Stem Angle/Length and Performance?

B

[email protected]

Guest
hi, just wondering what efffect stem angle and length has on handling?
i'm assuming that a shorter stem is less stable but easier to corner
with, etc and a longer stem vice-versa.

what about when it's angling above, or below level? would that make it
less stable? thanks

[email protected] wrote in news:1156003355.231944.60640
> hi, just wondering what efffect stem angle and length has on handling?
> i'm assuming that a shorter stem is less stable but easier to corner
> with, etc and a longer stem vice-versa.

Lower center of gravity = better cornering.

In article <[email protected]>,
[email protected] wrote:

> hi, just wondering what efffect stem angle and length has on handling?
> i'm assuming that a shorter stem is less stable but easier to corner
> with, etc and a longer stem vice-versa.
>
> what about when it's angling above, or below level? would that make it
> less stable? thanks

The most important components to bike handling are, in my opinion:

3) tire inflation
2) front end geometry
1) the nut attached to the handlebars

To understand the difference stem length makes to handling, try to
envision a zero-length stem, and a bizarre handlebar where each half of
the bar goes directly from that stem in a straight line to where your
hands would touch the bars (whatever kind of bars they may be).

Perhaps you can see from this example that the amount of leverage on the
steer tube that you have is a function of the length of this ridiculous
bar, and that the ridiculous bar will change its length by a very small
amount with changes in stem length, because the ridiculous bar is the
hypotenuse of a right triangle including the stem and the length of your
real handlebar from the stem attachment to your hands. a^2+b^2=c^2, as I
once told a worried nurse checking me for signs of slipping into a
coma....

Of more concern, handling-wise, is the tiller effect, which is to say
that really long stems feel odd, for reasons revolving around the paths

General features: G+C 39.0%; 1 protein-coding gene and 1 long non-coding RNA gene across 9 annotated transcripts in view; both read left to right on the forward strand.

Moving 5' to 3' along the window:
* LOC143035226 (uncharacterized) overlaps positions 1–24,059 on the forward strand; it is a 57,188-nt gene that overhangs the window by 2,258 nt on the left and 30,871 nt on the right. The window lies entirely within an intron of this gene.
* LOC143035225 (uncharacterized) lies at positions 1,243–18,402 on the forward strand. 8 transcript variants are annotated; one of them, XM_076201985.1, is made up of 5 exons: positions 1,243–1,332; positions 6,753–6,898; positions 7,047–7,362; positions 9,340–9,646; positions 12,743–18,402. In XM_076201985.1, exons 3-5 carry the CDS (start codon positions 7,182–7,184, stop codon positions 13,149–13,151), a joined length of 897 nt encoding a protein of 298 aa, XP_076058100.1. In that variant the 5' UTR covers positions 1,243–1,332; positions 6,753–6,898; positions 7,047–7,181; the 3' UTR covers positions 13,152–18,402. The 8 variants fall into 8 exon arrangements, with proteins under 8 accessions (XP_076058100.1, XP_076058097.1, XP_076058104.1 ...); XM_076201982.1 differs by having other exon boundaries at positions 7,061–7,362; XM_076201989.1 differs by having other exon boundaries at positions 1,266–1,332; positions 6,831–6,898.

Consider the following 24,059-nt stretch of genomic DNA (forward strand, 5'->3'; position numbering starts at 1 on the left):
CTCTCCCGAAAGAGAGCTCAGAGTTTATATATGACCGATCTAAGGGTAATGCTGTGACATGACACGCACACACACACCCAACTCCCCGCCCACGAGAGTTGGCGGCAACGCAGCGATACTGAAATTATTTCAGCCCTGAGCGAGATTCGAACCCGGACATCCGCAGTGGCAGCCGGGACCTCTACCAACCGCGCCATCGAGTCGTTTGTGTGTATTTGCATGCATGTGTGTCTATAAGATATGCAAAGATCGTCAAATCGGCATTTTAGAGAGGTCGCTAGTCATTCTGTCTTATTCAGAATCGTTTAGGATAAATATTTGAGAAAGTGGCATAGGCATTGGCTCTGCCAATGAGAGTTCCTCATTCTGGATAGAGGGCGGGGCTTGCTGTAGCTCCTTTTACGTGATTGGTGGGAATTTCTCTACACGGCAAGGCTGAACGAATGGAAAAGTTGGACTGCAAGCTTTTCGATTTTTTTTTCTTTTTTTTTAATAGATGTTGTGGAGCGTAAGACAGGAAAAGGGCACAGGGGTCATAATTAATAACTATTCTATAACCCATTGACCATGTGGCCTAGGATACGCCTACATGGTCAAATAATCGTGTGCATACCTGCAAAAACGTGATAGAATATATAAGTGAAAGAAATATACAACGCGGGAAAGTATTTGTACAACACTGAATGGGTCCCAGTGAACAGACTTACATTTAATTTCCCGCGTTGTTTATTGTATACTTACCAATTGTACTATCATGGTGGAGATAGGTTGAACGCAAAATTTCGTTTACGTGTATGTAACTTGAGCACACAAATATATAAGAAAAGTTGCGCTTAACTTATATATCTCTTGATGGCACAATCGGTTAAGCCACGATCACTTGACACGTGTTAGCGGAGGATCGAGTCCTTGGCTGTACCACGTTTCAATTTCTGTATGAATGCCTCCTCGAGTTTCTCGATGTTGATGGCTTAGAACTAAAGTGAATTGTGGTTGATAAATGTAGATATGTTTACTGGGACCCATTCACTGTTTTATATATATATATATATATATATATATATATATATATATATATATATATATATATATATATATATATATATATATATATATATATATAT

your hands take as you steer. I think the short version of this is that
it doesn't feel so much like you're moving one hand forward and the
other hand back, but rather that both hands are are swinging out in
front of you. To envision this better, imagine our zero-length stem
again, this time with a flat bar, and then imagine a bike with a really,
really long stem. Maybe 50 cm. Visualize how you would move your hands
to steer each bike.

I should caution that I am relatively insensitive to geometry and fit
issues until they cause me pain. I ride around on all sorts of bikes,
and as long as the seat height is right and I can reach the handlebars,
I usually make do.

Oh, as for your question about stem angle, no difference. That factor
should be solely about getting your hands at the right height for your
needs.

Probably wrong in some way,

--
Ryan Cousineau [email protected] http://www.wiredcola.com/
"I don't want kids who are thinking about going into mathematics
to think that they have to take drugs to succeed." -Paul Erdos

In article <[email protected]>,
sally <[email protected]> wrote:

> [email protected] wrote in news:1156003355.231944.60640
> > hi, just wondering what efffect stem angle and length has on handling?
> > i'm assuming that a shorter stem is less stable but easier to corner
> > with, etc and a longer stem vice-versa.

>
> Lower center of gravity = better cornering.

There are some interesting results in motorcycle racing that lead one to
a cautious application of this theory.

More importantly, on-road bicycles are pretty much purely limited by
tire traction in cornering, and if your ability to flop from one
cornering lean to another (about the roll axis) is the limiting factor
to your cornering, then holy moly that is a very tight or very fast
course. Autocross for bicycles, anyone?

Indeed, most crit-specific bikes are built with higher bottom brackets
than more typical bikes ("standard" road geometry, touring bikes)
because gaining the ability to pedal out of a corner a bit sooner is
regarded as more important than any rise in the centre of gravity.

--
Ryan Cousineau [email protected] http://www.wiredcola.com/
"I don't want kids who are thinking about going into mathematics
to think that they have to take drugs to succeed." -Paul Erdos

Did the nurse slip into a coma after you quoted the formula?

[email protected] says...

> hi, just wondering what efffect stem angle and length has on handling?
> i'm assuming that a shorter stem is less stable but easier to corner
> with, etc and a longer stem vice-versa.
>
> what about when it's angling above, or below level? would that make it
> less stable? thanks

I have noticed that shorter stems make the handling noticeably twitcher.
I didn't notice any positive effects from a short stem. When I choose
frames, I always look for one with an effective top tube length that
will require a stem of 100mm - 110mm for proper fit for me. Can't
comment on stems over 110mm because so far I haven't used any. At some
point I would expect them to make steering response too slow, the
opposite of twitchy.

Stem angle won't affect handling directly, but it will affect your
position and weight balance on the bike, and that may affect handling.
The angle, if the stem has one, will also take away from the effective
length of the stem. Mark Hickey had a chart on his web site which lets
you calculate how much effective length is lost for a given angle. You
can also calculate it with basic trigonometry by multiplying the given
stem length by the cosine of the stem angle. Cosines aren't linear, so